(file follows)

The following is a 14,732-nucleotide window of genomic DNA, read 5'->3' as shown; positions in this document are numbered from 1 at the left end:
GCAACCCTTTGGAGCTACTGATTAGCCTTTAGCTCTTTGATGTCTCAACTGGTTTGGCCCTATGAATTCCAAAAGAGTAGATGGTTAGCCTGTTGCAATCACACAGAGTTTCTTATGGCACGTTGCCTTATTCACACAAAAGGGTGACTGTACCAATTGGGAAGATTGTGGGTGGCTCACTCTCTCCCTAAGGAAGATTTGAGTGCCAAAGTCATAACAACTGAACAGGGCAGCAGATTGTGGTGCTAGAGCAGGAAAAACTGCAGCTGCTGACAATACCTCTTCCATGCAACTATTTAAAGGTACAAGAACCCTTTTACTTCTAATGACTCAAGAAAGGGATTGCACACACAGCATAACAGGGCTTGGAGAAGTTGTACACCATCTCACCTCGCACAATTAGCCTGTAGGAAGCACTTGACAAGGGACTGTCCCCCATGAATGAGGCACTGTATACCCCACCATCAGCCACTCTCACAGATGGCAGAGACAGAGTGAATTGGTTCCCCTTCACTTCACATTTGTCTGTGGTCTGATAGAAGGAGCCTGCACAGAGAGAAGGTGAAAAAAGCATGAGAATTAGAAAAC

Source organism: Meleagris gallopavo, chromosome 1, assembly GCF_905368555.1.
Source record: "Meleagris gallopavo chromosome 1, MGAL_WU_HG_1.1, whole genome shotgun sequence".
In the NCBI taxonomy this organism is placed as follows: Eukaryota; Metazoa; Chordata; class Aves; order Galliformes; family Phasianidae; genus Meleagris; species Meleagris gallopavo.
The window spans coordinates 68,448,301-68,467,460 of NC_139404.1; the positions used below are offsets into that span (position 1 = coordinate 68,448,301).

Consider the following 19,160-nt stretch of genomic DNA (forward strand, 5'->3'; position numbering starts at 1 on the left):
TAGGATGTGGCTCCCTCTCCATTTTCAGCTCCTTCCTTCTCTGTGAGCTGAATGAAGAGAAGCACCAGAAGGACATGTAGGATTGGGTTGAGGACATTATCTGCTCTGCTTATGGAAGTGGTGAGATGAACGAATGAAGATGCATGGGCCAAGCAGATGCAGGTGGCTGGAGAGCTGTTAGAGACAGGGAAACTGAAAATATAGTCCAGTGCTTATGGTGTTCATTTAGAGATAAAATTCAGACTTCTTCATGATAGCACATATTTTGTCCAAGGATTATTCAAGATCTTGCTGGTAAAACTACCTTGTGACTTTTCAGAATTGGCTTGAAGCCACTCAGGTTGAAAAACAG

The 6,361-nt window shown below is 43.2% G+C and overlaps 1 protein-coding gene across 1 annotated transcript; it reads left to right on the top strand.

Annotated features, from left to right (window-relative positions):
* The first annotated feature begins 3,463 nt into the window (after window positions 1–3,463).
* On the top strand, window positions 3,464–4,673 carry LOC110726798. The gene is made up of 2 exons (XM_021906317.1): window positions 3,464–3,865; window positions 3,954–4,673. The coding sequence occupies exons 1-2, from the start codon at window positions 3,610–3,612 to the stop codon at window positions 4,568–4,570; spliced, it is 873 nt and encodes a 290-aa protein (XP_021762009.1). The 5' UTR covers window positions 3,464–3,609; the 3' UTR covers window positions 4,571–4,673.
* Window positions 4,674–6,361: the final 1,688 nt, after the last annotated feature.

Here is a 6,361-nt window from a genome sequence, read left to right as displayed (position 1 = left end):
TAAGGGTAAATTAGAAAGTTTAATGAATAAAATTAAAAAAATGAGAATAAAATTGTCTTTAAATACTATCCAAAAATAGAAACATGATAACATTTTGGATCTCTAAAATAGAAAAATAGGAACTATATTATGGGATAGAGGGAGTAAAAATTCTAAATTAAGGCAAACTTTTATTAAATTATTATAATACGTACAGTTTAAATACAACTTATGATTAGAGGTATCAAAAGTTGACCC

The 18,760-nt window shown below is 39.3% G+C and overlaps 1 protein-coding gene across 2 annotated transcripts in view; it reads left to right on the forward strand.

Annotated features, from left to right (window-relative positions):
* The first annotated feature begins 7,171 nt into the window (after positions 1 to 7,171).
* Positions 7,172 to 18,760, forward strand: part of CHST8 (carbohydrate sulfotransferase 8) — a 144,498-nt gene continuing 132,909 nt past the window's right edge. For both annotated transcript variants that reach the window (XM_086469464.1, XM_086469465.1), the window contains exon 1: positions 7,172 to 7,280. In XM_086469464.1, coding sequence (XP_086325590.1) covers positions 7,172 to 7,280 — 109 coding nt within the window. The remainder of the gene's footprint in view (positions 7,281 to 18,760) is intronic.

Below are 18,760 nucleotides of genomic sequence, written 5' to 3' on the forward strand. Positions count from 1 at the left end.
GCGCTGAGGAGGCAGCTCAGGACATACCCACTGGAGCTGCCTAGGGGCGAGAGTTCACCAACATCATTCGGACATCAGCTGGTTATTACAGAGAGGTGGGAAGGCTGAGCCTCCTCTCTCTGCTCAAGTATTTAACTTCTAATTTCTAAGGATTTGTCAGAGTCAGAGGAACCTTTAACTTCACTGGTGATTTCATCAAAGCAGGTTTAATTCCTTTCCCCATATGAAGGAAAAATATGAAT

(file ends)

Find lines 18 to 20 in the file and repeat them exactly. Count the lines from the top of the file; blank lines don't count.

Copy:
* The first annotated feature begins 7,171 nt into the window (after positions 1 to 7,171).
* Positions 7,172 to 18,760, forward strand: part of CHST8 (carbohydrate sulfotransferase 8) — a 144,498-nt gene continuing 132,909 nt past the window's right edge. For both annotated transcript variants that reach the window (XM_086469464.1, XM_086469465.1), the window contains exon 1: positions 7,172 to 7,280. In XM_086469464.1, coding sequence (XP_086325590.1) covers positions 7,172 to 7,280 — 109 coding nt within the window. The remainder of the gene's footprint in view (positions 7,281 to 18,760) is intronic.

Below are 18,760 nucleotides of genomic sequence, written 5' to 3' on the forward strand. Positions count from 1 at the left end.